My experience has been just the opposite. The last Briggs engines we had on grain augers were so close to nothing that it wasn't funny. I told the grain elevator to never send another truck loading auger out here with a Briggs engine. If they weren't bad enough the Briggs engines on the sprayer transfer pumps were at best a one season engine. That was kinda sad, the pumps would have lasted a long time but a new Briggs engine cost more than a whole new pump, engine and all than just a replacement engine.

I think all the grain elevators who supply their customers with the use of truck loading augers now have Honda's. I have a power washer that's probably ten years old now with a Honda. It's never had a tuneup, I just run it out of gas on the last job of the fall, and I'd almost guarantee it will start on the second pull even after sitting all winter.

I'm normally not a foreign built or foreign company owned factory on U. S. soil built anything, but with the engines that go from hard to start junk in one season,(Briggs), to engines that last a long time and always start,(Honda's), I'll have to make an exception.
I have no reason to doubt any of your experiences, but it just seems odd that we would differ so widely.

Frank.






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 01-31-2012, 14:41 Post: 182236
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 Log splitter review recommendations

My Honda issue was a design issue: double stacked mulching mower blade made out of hardened bridge iron steel and no shear pin or belt between that and the crankshaft. The weakest link literally was the crankshaft.

...then there is parts: the rebuild parts for the engine cost more than a new engine, promptly causing me to place engine in trash can and purchase $20 garage sale lawnmower.

...but that's off topic. I digress.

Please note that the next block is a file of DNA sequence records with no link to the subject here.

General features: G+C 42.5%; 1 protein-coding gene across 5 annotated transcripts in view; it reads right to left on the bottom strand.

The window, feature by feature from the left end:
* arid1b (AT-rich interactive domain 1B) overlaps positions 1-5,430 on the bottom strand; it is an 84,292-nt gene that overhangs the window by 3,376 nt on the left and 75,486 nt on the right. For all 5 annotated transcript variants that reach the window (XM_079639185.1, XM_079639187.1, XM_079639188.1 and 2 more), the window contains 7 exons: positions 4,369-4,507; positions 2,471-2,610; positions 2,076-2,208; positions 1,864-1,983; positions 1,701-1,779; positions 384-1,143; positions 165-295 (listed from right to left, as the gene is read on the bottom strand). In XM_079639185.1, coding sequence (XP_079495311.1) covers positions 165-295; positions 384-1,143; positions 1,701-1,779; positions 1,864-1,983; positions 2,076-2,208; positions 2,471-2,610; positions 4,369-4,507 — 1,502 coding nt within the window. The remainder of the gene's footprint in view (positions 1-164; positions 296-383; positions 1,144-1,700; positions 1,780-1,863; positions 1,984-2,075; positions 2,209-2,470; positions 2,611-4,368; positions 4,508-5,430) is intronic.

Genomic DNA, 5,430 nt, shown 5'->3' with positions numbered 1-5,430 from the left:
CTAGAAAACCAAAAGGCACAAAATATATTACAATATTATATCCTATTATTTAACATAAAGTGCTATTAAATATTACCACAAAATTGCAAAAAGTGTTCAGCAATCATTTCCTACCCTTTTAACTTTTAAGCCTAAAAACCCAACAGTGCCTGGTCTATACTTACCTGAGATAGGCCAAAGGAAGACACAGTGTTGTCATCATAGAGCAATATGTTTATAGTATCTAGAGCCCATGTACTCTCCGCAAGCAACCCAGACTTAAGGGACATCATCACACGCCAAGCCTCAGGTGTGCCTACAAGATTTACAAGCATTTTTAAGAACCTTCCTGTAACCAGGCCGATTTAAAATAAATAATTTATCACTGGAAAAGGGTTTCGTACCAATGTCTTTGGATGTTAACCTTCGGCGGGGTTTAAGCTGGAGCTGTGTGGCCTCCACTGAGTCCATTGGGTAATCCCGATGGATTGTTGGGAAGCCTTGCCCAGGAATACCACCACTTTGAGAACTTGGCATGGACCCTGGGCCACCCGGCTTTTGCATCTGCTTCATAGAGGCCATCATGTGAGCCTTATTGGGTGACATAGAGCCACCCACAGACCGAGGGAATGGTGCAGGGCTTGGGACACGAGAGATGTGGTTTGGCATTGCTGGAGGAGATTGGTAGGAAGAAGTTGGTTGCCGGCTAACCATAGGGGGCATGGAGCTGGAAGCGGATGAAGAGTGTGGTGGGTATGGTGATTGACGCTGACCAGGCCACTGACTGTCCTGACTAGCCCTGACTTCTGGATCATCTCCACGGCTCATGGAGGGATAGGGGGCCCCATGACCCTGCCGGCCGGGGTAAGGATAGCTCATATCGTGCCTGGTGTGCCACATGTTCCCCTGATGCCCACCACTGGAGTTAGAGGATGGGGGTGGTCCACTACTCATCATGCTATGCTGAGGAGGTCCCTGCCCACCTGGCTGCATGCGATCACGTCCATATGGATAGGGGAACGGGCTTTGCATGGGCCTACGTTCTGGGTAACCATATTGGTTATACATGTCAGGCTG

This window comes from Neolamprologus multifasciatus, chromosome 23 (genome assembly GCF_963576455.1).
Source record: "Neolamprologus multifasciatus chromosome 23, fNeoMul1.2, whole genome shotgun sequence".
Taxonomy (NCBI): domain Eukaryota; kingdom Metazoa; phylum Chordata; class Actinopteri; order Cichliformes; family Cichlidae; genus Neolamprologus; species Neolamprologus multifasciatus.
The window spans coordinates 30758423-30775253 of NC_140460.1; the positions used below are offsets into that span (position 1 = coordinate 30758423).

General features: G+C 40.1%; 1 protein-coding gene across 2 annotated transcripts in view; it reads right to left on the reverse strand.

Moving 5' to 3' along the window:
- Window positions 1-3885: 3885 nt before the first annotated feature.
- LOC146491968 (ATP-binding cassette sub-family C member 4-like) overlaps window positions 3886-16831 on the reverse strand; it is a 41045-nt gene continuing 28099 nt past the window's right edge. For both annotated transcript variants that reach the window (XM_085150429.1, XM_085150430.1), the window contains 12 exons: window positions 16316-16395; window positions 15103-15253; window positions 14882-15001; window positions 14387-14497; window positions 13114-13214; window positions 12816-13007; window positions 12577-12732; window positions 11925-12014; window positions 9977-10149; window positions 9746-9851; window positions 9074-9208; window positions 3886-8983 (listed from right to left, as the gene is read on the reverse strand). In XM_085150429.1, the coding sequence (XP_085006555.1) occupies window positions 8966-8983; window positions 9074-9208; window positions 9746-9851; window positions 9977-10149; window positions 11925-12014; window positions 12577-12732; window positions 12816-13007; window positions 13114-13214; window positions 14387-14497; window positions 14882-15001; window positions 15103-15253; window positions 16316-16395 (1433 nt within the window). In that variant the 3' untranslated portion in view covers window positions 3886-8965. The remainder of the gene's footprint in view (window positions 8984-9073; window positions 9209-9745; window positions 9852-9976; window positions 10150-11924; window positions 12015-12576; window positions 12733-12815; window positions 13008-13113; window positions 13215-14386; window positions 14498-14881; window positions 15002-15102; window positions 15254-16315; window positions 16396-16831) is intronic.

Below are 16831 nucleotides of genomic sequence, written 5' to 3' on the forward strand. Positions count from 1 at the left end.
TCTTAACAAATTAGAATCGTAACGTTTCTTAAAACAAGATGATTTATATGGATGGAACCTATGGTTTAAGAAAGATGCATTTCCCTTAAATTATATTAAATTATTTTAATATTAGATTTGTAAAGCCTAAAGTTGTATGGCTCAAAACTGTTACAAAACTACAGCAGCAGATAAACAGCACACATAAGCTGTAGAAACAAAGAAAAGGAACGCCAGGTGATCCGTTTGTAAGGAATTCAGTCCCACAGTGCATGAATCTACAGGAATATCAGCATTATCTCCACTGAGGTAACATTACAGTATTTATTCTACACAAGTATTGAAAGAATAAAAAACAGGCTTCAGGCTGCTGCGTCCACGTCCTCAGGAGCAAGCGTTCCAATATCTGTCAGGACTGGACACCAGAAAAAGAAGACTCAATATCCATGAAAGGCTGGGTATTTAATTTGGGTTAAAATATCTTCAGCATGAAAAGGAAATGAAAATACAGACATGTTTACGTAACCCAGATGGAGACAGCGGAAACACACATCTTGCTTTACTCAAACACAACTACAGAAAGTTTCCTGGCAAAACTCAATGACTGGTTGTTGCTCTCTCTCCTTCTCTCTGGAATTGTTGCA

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 01-31-2012, 16:31 Post: 182237
treeman



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 Log splitter review recommendations

Most of the newer engines are OHV (over head valve) and need to have their valves adjusted once in a while. The valves will get loose and even get to the point that the automatic decompression mechanism won't work. It's a good thing it is so easy to check and adjust them.

I've got a Speeco 25 ton splitter with a Briggs 10.5hp engine and have not had a problem.






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 01-31-2012, 16:37 Post: 182238
treeman



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I have found that you get what you pay for when buying a splitter. The cheaper ones will have cheap parts, small oil tanks, funky controls, weak frames, and slow speed.






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 01-31-2012, 19:53 Post: 182239
harvey



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 Log splitter review recommendations

Cummings makes a good splitter engine. See my pic 10. Little over $500 and many hours of scrounging and fabricating.


http://tractorpoint.com/ctb/memberPhotos/harvey10.jpg






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Discussion Boards > Active Subjects > Messages as Posted > Tools - Gas Power Tools Forum

Thread 182200 Filter by Poster:
chut2k2 1 | DennisCTB 2 | ex-IT-boy 4 | hardwood 3 | harvey 1 | JAZAK5 1 | kwschumm 2 | treeman 2 |